March 20, 2017 · carbon-black bypass EDR CBR

Bypassing Carbon Black Defense + Protection + Response

In this post, I am going to demonstrate a new bypass on the Carbon Black solutions with the maximum security enforcement and configuration as well as all the Threat Intelligence feeds are enabled in the CB Response.

Environment Settings

Running Products:

Carbon Black Defense:

I am using the most restrictive and harden profile that I customised for this attack.

And the rules are as listed as below.

Carbon Black Protection:

Application whitelisting is enabled, and it is at the maximum-security mode, that means, unknown files won't be able to run at all.

Carbon Black Response:

There isn't profile setting on the Carbon Black Response except the I can enable all the IOC feeds which I did.

The target machine CB version:

The Attack

There are multiple ways to get into victim systems, one of the popular methods is WPAD/HTTP man in the middle attack which I have used to get the NetNTLMv2 hash and then recovered the password from it.

Next, after cracking the password, one of the common methods would be to use psexec to execute commands and getting a reverse shell.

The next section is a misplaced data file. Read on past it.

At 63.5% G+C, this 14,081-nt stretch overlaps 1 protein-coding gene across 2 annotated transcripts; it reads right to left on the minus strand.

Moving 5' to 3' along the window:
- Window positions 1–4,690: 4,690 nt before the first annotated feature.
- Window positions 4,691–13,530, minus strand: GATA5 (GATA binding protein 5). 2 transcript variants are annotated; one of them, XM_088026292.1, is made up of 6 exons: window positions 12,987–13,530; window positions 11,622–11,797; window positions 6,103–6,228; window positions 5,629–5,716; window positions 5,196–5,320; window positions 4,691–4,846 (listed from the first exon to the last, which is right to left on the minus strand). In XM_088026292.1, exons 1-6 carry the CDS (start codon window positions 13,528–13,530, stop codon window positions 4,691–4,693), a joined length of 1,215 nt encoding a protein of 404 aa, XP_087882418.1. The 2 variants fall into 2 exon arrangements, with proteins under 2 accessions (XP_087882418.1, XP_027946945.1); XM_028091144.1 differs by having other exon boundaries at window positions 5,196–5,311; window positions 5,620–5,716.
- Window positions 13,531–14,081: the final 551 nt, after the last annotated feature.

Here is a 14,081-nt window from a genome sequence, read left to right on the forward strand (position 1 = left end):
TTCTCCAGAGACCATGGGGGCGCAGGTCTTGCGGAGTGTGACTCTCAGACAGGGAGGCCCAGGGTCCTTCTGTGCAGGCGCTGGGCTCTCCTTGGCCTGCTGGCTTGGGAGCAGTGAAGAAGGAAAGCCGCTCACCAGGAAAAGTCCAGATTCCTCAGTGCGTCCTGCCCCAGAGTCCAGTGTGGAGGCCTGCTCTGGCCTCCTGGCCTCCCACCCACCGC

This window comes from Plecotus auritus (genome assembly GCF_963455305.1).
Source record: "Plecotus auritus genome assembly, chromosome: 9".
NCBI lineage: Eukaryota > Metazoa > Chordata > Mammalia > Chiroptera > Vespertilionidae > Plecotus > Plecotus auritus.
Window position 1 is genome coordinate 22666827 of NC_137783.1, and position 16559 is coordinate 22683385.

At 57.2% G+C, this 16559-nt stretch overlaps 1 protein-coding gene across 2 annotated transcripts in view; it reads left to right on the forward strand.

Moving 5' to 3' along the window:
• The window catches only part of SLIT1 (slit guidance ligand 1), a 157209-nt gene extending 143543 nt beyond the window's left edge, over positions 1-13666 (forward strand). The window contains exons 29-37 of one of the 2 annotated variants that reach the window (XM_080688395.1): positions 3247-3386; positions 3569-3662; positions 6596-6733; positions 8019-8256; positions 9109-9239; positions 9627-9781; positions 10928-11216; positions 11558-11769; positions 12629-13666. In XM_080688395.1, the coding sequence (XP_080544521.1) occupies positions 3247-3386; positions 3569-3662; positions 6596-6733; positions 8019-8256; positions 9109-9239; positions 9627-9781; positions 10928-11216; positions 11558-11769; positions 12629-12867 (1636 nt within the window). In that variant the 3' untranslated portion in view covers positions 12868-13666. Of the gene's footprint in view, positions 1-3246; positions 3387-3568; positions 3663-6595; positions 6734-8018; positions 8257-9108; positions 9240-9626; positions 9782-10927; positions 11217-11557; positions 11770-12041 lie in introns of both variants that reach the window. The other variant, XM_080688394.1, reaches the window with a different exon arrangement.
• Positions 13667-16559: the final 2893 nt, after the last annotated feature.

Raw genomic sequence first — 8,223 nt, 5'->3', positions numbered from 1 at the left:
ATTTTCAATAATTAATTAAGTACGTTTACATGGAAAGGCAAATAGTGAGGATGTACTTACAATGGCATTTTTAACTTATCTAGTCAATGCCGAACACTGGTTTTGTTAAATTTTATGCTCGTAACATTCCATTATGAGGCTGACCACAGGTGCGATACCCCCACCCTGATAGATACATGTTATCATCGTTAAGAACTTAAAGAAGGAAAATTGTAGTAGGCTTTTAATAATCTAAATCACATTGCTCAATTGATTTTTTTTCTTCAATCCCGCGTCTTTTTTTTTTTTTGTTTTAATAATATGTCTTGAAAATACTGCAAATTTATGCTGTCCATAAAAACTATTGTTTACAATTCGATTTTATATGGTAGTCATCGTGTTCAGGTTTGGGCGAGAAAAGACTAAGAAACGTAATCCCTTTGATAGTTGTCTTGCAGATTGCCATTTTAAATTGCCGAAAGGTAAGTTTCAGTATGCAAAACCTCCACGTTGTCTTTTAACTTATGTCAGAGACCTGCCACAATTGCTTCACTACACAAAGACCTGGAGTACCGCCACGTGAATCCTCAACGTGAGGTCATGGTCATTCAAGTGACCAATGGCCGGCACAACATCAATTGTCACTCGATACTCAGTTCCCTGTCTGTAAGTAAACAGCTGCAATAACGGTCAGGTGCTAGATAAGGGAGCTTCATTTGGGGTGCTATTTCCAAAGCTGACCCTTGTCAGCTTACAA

But we never received a shell as CB has blocked it. Let’s have a look at the CB Defense logs.

As it’s been visible from the above screenshot, the CB Defense blocked my attack because the powershell.exe attempted to load the library.

By rechecking the CB rules, there are restrictions configured for “powershell.exe” and the process is not able to make some specified actions.

Since I already gave up on using psexec to achieve my goal and get a successful reverse shell, I also tried to make a bind shell working, but unfortunately that didn’t work too.

The following is the CB logs right after executing a bind shell.

Last try: I used Microsoft signed Psexec.exe tool to do the same. And unbelievably it worked!


Since I could successfully establish interactive access to the victim with the legitimate PSEXEC.exe from Sysinternals Suite, I tried to use other methods such as PowerShell onliners to execute a payload through the psexec, but those all failed.

Logs are shown below:

I also tried different ways to execute shellcode on the target machine such as Cscirpt and regsvc32, but unfortunately, all failed again.

By looking into the CB Defense rules one more time, I noticed that CB Defense is hardcoded the powershell.exe and its blocking the "powershell.exe" with a wildcard prefix!

Last try:

I used Sysinternals psexec.exe which is digitally signed by Microsoft, to copy the user’s PowerShell from his machine to his temp folder, rename it and then execute a beacon PowerShell oneliner through that already renamed “powershell.exe”

The following shows the same..

I copied the powershell.exe to temp folder with the name of x.exe and executing x.exe

Successfully established a reverse shell through all the Carbon Black products installed.

Since we got system, we can safely invoke mimikatz and other stuff without getting detected.